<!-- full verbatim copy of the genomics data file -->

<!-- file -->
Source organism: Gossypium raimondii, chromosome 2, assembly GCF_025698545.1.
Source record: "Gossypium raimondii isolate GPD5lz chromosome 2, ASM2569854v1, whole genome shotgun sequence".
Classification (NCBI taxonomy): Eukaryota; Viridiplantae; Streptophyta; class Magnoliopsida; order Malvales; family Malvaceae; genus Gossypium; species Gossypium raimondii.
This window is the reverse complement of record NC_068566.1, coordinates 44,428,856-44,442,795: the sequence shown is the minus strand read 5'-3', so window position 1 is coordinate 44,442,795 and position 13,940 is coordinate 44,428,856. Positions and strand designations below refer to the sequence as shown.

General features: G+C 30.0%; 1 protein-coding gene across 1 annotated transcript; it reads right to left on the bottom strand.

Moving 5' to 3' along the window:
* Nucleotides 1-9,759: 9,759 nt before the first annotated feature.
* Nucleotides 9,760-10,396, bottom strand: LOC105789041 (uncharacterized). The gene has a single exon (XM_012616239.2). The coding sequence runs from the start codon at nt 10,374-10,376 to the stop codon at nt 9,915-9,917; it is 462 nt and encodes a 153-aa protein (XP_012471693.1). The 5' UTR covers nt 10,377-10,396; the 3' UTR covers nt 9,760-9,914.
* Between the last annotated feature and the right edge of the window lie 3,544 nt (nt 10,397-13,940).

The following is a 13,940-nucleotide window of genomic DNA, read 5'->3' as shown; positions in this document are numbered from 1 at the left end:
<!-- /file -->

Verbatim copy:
Source organism: Gossypium raimondii, chromosome 2, assembly GCF_025698545.1.
Source record: "Gossypium raimondii isolate GPD5lz chromosome 2, ASM2569854v1, whole genome shotgun sequence".
Classification (NCBI taxonomy): Eukaryota; Viridiplantae; Streptophyta; class Magnoliopsida; order Malvales; family Malvaceae; genus Gossypium; species Gossypium raimondii.
This window is the reverse complement of record NC_068566.1, coordinates 44,428,856-44,442,795: the sequence shown is the minus strand read 5'-3', so window position 1 is coordinate 44,442,795 and position 13,940 is coordinate 44,428,856. Positions and strand designations below refer to the sequence as shown.

General features: G+C 30.0%; 1 protein-coding gene across 1 annotated transcript; it reads right to left on the bottom strand.

Moving 5' to 3' along the window:
* Nucleotides 1-9,759: 9,759 nt before the first annotated feature.
* Nucleotides 9,760-10,396, bottom strand: LOC105789041 (uncharacterized). The gene has a single exon (XM_012616239.2). The coding sequence runs from the start codon at nt 10,374-10,376 to the stop codon at nt 9,915-9,917; it is 462 nt and encodes a 153-aa protein (XP_012471693.1). The 5' UTR covers nt 10,377-10,396; the 3' UTR covers nt 9,760-9,914.
* Between the last annotated feature and the right edge of the window lie 3,544 nt (nt 10,397-13,940).

The following is a 13,940-nucleotide window of genomic DNA, read 5'->3' as shown; positions in this document are numbered from 1 at the left end: